Don’t forget about the importance of O-Week
Re: “University erred in siding against fall reading week,” Oct. 26
I’m a third-year kinesiology student, two-time icebreaker and one of the so-called “obnoxious few” who asked students for their opinions. The Cord claimed that a small group of O-Week volunteers decided for “you,”which is completely false. There are only 600 O-week volunteers, while over 80% per cent of 1,720 students who gave us feedback opposed the proposal. For reference, Kyle Walker was elected Wilfrid Laurier University Students’ Union
(WLUSU) president with 860 votes.
Every Cord article about reading break has mentioned O-Week as an issue, but nothing else. And yes, part of this was about O-Week. The fact is, O-Week is important for students to be successful. However, there was so much more to the picture that has been neglected. Non-volunteers and athletes lose badly needed income by having to move to Waterloo earlier.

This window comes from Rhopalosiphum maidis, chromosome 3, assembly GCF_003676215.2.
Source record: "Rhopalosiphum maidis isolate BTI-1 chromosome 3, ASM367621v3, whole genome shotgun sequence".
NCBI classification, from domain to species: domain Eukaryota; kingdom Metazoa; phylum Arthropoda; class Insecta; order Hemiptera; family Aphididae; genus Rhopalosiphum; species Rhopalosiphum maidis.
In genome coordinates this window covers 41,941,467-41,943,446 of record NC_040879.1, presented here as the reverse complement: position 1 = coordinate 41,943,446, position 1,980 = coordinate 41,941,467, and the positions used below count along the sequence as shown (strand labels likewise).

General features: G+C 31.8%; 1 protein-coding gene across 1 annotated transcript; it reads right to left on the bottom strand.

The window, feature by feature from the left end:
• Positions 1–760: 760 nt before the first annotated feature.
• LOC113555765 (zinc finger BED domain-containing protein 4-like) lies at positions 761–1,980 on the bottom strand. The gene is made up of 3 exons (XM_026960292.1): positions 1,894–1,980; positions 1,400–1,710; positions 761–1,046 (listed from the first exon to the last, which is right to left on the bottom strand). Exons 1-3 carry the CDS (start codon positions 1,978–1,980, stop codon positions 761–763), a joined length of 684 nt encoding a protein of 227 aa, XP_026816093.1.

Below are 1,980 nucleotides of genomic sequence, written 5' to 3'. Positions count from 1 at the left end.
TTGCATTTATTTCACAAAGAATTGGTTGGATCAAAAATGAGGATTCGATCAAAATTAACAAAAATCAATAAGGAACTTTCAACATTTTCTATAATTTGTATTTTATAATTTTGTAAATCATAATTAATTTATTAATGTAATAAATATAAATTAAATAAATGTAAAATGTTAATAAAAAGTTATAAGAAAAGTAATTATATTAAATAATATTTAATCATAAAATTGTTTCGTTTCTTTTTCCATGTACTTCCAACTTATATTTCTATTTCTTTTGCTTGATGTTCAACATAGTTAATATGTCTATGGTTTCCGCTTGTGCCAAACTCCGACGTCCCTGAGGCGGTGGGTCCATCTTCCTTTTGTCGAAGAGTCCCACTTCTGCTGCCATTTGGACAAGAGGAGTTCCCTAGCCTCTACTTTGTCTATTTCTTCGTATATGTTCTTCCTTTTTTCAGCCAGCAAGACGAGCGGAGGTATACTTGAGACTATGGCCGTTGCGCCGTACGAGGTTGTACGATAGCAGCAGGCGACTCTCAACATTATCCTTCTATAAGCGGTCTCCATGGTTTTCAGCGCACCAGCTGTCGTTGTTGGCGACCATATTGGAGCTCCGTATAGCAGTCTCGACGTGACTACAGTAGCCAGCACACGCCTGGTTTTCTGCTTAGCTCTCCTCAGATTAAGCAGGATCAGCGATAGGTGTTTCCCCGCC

As for Kyle Hocking’s belief that “mental health and academic success” should have been prioritized over midterm logistics? Anyone who thinks that clustering business midterms together as there would be fewer days to write them wouldn’t hurt both mental health and academic success is misguided.
As for the break itself, the editorial argued that it doesn’t matter if students party or do schoolwork, a break will help mental health. However, I’ve found that professors love making assignments due immediately after a break.
With this added break falling on Halloween roughly half the time, any students who don’t work over the break would be more disadvantaged academically than if they did not have the break to start with.